HMAS Gawler (J188)
|Namesake:||Town of Gawler, South Australia|
|Builder:||Broken Hill Pty Co Ltd|
|Laid down:||24 January 1941|
|Launched:||4 October 1941|
|Commissioned:||14 August 1942|
|Decommissioned:||5 April 1946|
|Motto:||"Serve With Pride"|
|Fate:||Transferred to Turkish Navy|
|Acquired:||5 April 1946|
|Fate:||Withdrawn from service|
|General characteristics during RAN service|
|Class and type:||Bathurst-class corvette|
|Displacement:||650 tons (standard), 1,025 tons (full war load)|
|Length:||186 ft (57 m)|
|Beam:||31 ft (9.4 m)|
|Draught:||8.5 ft (2.6 m)|
|Propulsion:||triple expansion engine, 2 shafts, 2,000 hp|
|Speed:||15 knots (28 km/h; 17 mph) at 1,750 hp|
HMAS Gawler (J188/B241/A115), named for the town of Gawler, South Australia, was one of 60 Bathurst-class corvettes constructed during World War II and one of 20 built for the Admiralty but manned by personnel of and commissioned into the Royal Australian Navy (RAN). The ship was laid down by Broken Hill Pty Co Ltd in early 1941, launched later that year, and commissioned in 1942.
After a short assignment to Fremantle as an anti-submarine patrol ship, Gawler was assigned to the British Eastern Fleet as a convoy escort. In April 1943, she was sent to the Mediterranean for minesweeping duties. The corvette participated in the Allied invasion of Sicily, rescued survivors from the torpedoed troopship Yoma, and on one occasion escorted a convoy in the Atlantic. In October, Gawler rejoined the Eastern Fleet and resumed Indian Ocean convoy escort duties. After a refit at the start of 1945, Gawler joined the British Pacific Fleet. At the war's end, the corvette was tasked with mine-clearing and anti=piracy operations around Hong Kong, then sent to the Molucca Islands to inspect former Japanese facilities.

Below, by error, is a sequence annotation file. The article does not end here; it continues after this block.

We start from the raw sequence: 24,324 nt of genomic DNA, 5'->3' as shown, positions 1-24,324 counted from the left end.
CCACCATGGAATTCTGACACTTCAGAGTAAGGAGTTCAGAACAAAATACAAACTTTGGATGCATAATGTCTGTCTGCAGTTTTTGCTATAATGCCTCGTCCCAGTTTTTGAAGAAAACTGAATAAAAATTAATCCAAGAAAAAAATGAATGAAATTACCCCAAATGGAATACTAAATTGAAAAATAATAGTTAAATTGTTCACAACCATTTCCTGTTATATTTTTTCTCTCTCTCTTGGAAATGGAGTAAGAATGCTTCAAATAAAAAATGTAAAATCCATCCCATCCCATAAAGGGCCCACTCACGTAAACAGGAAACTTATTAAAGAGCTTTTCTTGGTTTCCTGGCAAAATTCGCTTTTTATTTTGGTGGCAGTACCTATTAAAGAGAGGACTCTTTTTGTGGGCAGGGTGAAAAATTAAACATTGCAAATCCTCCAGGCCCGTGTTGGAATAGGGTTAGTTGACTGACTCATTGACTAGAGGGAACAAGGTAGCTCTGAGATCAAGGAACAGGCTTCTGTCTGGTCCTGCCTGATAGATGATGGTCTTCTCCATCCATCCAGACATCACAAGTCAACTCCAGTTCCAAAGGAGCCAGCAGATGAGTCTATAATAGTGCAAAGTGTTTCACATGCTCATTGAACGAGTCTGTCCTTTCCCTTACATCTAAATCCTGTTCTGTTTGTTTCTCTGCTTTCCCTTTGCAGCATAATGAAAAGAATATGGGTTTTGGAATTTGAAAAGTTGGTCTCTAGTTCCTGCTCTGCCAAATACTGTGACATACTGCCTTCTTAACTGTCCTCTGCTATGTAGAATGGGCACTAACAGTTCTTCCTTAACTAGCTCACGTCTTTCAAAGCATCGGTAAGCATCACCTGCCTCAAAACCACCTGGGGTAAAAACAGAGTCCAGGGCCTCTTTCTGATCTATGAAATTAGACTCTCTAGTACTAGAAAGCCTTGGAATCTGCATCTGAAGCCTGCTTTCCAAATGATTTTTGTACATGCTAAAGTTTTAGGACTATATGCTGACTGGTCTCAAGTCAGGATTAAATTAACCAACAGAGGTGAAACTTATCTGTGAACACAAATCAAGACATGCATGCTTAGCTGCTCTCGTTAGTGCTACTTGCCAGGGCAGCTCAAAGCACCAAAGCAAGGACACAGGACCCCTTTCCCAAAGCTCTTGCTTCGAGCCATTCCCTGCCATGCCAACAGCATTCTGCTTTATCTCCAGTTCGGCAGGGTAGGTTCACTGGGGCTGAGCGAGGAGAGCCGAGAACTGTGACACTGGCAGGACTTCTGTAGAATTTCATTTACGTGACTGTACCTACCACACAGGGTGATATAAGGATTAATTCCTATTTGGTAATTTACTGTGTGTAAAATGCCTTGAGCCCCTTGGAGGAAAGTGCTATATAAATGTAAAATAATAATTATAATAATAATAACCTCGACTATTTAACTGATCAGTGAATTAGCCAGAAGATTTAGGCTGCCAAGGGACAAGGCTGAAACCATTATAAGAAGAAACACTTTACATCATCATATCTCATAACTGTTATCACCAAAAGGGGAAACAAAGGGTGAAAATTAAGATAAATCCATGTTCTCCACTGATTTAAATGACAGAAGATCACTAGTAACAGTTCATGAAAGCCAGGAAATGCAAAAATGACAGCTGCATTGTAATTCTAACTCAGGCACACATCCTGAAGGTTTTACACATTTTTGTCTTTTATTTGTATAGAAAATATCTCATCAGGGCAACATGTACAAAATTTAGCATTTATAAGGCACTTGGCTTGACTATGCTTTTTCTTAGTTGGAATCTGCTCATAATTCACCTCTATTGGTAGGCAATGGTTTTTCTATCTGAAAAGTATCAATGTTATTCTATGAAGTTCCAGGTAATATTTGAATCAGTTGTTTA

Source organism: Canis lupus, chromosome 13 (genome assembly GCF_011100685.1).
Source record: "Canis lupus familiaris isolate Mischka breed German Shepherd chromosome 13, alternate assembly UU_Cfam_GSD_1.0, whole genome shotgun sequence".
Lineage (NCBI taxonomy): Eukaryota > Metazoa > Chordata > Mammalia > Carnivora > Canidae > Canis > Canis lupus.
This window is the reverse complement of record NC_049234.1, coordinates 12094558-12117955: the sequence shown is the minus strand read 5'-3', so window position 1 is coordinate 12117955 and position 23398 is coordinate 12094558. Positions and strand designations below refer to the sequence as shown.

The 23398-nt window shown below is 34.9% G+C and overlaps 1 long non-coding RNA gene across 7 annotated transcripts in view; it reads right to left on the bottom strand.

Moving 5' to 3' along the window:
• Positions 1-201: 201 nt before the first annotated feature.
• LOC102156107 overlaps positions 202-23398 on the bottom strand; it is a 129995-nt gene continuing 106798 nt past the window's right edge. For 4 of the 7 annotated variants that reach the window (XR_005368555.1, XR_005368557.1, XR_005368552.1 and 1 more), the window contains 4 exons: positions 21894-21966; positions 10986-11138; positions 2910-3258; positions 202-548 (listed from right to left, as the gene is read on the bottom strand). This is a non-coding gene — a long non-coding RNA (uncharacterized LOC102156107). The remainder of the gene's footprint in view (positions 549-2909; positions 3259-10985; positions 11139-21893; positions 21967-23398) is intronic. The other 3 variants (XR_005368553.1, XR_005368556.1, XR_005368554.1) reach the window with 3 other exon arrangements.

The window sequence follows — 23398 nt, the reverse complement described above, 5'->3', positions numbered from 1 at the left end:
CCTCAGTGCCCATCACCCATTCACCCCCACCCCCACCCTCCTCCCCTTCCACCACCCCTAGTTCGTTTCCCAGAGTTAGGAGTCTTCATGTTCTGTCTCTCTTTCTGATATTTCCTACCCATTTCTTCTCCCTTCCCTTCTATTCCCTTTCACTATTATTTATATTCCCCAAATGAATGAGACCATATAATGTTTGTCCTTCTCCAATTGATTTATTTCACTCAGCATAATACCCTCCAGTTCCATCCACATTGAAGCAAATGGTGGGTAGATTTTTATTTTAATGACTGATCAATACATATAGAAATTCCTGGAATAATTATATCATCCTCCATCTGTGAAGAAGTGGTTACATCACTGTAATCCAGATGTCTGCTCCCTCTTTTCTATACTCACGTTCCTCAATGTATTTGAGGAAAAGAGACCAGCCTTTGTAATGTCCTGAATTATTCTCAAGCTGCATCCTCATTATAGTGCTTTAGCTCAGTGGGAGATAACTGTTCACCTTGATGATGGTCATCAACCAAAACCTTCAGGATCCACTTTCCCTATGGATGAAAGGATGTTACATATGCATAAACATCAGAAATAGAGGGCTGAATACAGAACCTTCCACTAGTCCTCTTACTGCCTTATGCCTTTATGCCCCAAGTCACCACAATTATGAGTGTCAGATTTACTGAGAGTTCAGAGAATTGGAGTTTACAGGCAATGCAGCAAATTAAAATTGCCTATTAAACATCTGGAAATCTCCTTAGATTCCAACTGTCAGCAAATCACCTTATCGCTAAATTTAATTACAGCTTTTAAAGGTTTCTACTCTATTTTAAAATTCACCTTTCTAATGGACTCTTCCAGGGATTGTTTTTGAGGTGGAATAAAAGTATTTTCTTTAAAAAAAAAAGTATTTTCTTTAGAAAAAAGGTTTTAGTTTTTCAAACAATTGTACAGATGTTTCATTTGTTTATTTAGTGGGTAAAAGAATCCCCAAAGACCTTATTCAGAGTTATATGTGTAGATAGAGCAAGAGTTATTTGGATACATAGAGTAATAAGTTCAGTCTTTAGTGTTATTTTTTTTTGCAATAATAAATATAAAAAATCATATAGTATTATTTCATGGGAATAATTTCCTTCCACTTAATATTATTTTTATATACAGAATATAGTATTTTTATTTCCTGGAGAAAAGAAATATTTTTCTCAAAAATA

Gawler was decommissioned from the RAN in April 1946. The Admiralty transferred the ship to the Turkish Navy, where she was recommissioned as TCG Ayvalik. The corvette remained in Turkish service until 1963.
Design and construction
In 1938, the Australian Commonwealth Naval Board (ACNB) identified the need for a general purpose 'local defence vessel' capable of both anti-submarine and mine-warfare duties, while easy to construct and operate. The vessel was initially envisaged as having a displacement of approximately 500 tons, a speed of at least 10 knots (19 km/h; 12 mph), and a range of 2,000 nautical miles (3,700 km; 2,300 mi) The opportunity to build a prototype in the place of a cancelled Bar-class boom defence vessel saw the proposed design increased to a 680-ton vessel, with a 15.5 knots (28.7 km/h; 17.8 mph) top speed, and a range of 2,850 nautical miles (5,280 km; 3,280 mi), armed with a 4-inch gun, equipped with asdic, and able to fitted with either depth charges or minesweeping equipment depending on the planned operations: although closer in size to a sloop than a local defence vessel, the resulting increased capabilities were accepted due to advantages over British-designed mine warfare and anti-submarine vessels. Construction of the prototype HMAS Kangaroo did not go ahead, but the plans were retained. The need for locally built 'all-rounder' vessels at the start of World War II saw the "Australian Minesweepers" (designated as such to hide their anti-submarine capability, but popularly referred to as "corvettes") approved in September 1939, with 60 constructed during the course of the war: 36 ordered by the RAN, 20 (including Gawler) ordered by the British Admiralty but manned and commissioned as RAN vessels, and 4 for the Royal Indian Navy.